The rules of offer, acceptance and revocation are not disputed. An offer is revoked when notice of the revocation is communicated to the offeree before the offeree's acceptance is communicated to the offeror. (Civ. Code, § 1587, subd. 1.) Both revocation and acceptance can be communicated by any usual and reasonable mode and notice of revocation or acceptance is complete when placed in the course of transmission to the recipient. ( Bellasi v. Shackelford (1962) 201 Cal.App.2d 265, 267-268 [ 19 Cal.Rptr. 925]; Civ. Code, §§ 1582, 1583.)
All further statutory references are to the Civil Code.

Ersa Grae's witnesses (Ebrahimi, Turner and Gibson) testified with precision that, during 1986, Gibson had no connections with Ersa Grae other than a series of previous business deals. Gibson was described as a "Home broker" and no reference was made to the fact that, by the time of trial, Gibson had substantial ties to Ersa Grae and arguably stood to profit if Ersa Grae prevailed at trial.

According to Fluor, Ersa Grae exceeded the bounds of proper advocacy and, through some kind of duplicity, misled the trial court and the jury by failing to volunteer that, although Gibson was "independent" at the time of the events surrounding the Docklands transaction, his independence did not continue up to and through the time of the trial. (See City of Los Angeles v. Decker (1977) 18 Cal.3d 860, 871 [ 135 Cal.Rptr. 647 [ 558 P.2d 545].) In our view, Ersa Grae did nothing wrong. Fluor defended on the ground that an agency relationship existed between Ersa Grae and Horne (if it did, Fluor's communication of its revocation to Horne would have constituted an effective notice of revocation to Ersa Grae) and it was therefore to be expected that Ersa Grae would try to distance itself from Horne and its representatives. Ersa Grae's witnesses had no obligation to volunteer information explaining Gibson's current relationship to Ersa Grae, particularly in light of Fluor's failure to ask the most basic questions of Gibson — for example, "Where do you work today?"


(2) Fluor next contends that, as a matter of law, its notice of revocation to Horne prevented Ersa Grae from accepting Fluor's counteroffer because the evidence indisputedly established that Horne was the "normal means of communication" between Fluor and Ersa Grae. In essence, Fluor contends its notice of revocation was effective immediately upon its communication to Horne without regard to whether Horne was Ersa Grae's agent and without regard to whether that notice was subsequently relayed to Ersa Grae. We disagree.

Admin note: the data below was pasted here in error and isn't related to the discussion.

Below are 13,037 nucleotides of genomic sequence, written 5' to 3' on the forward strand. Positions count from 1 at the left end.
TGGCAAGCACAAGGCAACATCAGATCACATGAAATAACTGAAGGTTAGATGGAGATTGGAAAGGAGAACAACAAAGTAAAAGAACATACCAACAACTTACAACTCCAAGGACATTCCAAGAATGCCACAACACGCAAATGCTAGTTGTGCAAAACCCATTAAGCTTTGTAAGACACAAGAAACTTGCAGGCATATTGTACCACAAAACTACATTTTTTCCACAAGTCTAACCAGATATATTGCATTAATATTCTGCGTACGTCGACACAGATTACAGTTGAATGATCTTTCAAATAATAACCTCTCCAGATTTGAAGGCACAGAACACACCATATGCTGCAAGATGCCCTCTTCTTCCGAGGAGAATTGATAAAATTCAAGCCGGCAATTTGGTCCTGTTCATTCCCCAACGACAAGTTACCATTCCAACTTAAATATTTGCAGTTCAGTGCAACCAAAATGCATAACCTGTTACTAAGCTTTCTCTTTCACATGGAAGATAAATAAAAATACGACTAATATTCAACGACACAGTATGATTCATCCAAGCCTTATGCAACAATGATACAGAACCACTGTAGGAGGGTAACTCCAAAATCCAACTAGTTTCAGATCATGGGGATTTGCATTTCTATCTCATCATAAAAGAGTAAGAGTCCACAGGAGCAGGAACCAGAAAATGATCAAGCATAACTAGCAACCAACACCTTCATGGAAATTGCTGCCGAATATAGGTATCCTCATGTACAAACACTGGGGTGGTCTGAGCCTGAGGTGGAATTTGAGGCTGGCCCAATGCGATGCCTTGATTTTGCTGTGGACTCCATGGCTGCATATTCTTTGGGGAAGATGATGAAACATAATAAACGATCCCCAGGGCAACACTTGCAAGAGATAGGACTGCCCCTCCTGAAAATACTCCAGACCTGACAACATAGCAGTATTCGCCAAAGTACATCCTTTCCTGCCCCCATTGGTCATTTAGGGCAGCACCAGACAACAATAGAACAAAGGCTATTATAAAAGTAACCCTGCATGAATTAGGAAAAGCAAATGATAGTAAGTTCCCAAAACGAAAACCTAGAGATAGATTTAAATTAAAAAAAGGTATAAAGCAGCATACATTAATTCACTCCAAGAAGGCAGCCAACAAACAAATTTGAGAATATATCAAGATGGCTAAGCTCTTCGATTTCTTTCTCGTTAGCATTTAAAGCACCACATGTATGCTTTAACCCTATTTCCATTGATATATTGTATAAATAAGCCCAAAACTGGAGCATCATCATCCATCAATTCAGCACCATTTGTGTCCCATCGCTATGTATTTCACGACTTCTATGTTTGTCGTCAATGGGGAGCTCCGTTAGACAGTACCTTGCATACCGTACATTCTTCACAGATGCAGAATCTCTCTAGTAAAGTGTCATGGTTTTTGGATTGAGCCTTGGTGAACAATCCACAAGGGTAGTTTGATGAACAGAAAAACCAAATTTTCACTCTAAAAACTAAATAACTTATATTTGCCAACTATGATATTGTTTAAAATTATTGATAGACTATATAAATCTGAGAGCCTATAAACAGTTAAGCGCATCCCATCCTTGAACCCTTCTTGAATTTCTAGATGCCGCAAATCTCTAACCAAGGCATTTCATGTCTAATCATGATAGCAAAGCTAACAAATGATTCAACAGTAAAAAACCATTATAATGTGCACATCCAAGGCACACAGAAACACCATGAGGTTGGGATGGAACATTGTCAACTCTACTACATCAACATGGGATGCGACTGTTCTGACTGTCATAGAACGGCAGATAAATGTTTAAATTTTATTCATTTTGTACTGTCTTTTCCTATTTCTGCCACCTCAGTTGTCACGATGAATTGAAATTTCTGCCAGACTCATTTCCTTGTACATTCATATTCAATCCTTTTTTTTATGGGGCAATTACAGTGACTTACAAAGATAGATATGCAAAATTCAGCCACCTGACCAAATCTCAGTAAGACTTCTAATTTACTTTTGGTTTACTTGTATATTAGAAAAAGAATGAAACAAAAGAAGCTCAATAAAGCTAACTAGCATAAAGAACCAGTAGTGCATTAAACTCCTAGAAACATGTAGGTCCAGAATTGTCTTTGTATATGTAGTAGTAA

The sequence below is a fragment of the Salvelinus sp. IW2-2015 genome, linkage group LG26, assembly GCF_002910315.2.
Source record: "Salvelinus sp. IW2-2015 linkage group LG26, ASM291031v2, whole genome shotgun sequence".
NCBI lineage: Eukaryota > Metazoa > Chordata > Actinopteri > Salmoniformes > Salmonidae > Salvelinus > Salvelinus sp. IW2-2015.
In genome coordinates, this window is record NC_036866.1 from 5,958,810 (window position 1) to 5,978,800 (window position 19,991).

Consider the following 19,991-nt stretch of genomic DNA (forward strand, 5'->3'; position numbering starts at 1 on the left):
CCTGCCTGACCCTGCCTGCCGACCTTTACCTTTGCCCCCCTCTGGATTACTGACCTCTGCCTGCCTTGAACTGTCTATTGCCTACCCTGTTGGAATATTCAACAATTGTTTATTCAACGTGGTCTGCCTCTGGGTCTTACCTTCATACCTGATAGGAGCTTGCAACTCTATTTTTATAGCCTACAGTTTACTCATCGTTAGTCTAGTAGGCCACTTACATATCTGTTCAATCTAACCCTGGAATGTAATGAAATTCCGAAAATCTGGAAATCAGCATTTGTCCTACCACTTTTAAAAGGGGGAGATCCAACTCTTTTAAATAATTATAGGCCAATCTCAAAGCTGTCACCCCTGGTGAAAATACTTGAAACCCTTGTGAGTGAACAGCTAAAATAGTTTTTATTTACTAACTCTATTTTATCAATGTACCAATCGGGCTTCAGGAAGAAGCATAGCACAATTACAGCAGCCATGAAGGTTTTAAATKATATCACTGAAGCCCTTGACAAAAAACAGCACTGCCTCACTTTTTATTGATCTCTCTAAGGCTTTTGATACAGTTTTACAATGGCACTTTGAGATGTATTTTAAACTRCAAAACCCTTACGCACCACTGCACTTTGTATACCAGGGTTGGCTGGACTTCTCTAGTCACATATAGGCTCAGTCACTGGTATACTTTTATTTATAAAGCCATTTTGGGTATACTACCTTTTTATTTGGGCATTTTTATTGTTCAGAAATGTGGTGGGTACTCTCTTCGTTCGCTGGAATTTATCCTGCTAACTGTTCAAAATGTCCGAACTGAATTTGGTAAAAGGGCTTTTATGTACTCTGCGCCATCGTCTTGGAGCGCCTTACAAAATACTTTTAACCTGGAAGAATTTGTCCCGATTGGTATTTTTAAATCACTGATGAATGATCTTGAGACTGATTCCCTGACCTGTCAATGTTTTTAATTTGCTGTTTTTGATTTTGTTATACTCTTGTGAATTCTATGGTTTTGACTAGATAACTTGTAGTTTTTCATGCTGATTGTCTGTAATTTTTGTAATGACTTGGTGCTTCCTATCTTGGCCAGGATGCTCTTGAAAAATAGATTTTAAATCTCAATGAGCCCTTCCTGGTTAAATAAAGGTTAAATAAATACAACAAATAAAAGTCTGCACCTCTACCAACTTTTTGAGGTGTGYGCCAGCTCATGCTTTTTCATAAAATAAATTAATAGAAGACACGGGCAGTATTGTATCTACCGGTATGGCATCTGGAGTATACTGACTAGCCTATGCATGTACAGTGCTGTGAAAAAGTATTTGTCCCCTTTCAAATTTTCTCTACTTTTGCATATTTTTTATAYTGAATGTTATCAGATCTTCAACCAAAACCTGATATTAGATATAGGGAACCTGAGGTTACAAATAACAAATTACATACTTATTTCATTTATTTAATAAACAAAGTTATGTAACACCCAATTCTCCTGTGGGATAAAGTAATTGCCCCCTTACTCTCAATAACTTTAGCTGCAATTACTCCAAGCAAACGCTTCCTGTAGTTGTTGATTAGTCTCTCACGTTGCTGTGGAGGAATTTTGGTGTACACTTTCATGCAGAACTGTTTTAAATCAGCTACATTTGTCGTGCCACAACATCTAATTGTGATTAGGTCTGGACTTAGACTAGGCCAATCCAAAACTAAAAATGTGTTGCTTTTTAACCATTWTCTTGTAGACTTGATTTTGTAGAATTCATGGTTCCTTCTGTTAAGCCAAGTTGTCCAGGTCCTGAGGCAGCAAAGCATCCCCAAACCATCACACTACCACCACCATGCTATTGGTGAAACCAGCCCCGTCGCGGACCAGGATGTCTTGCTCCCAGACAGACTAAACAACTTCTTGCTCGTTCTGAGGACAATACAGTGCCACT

If Horne was Ersa Grae's agent, Fluor's notice to Horne of Fluor's revocation of its counteroffer would have been effective as a direct notice to someone authorized on behalf of the offeree to accept such notice. ( Bellasi v. Shackelford, supra, 201 Cal.App.2d at pp. 267-268.) Similarly, if Horne (even though it was not Ersa Grae's agent) had relayed Fluor's notice of revocation to Ersa Grae, actual notice of revocation would also have been effective. (1 Witkin, Summary of Cal. Law (9th ed. 1987) Contracts, § 170, p. 186 [indirect notice from a reasonable source indicating to the offeree that the offeror has revoked its offer is effective]; see also Rest.2d Contracts, § 43.) These rules are irrelevant, however, in light of the jury's special verdicts finding no agency and no actual notice.

Undaunted, Fluor nevertheless contends that, as a matter of law, its notice to Horne was a "reasonable and usual mode" for the communication of offers, acceptances and revocations within the meaning of sections 1582 and 1587, asserting that the use of Horne was "the human and legal equivalent of a telegraph office or mailbox." Fluor offers no authority to support this rather astonishing proposition nor does it attempt to explain how notice to one's own agent who is not also the agent of the offeree and who does not communicate the notice to its intended recipient could ever suffice. We know of no such authority and therefore summarily refuse to adopt a rule which, by its own terms, is patently absurd. In any event, "mode" of communication refers to the medium used, not the messenger. ( Palo Alto Town Country Village, Inc. v. BBTC Company (1974) 11 Cal.3d 494, 500 [ 113 Cal.Rptr. 705 [ 521 P.2d 1097] [mail]; Sam Finman, Inc. v. Rokuz Holding Corp. (1955) 130 Cal.App.2d 758, 761 [ 279 P.2d 982] [telegraph]; Morello v. Growers Grape Prod. Assn. (1947) 82 Cal.App.2d 365, 371 [ 186 P.2d 463] [mail].)


(3a) Fluor next contends the executed counteroffer was nothing more than an "agreement to agree," with terms insufficiently certain to establish a binding contract. Specifically, Fluor contends the agreement failed to address three essential terms: the need for the LDDC's approval, the definition of "profits of the Consortium," and the terms of Fluor's lease. We disagree.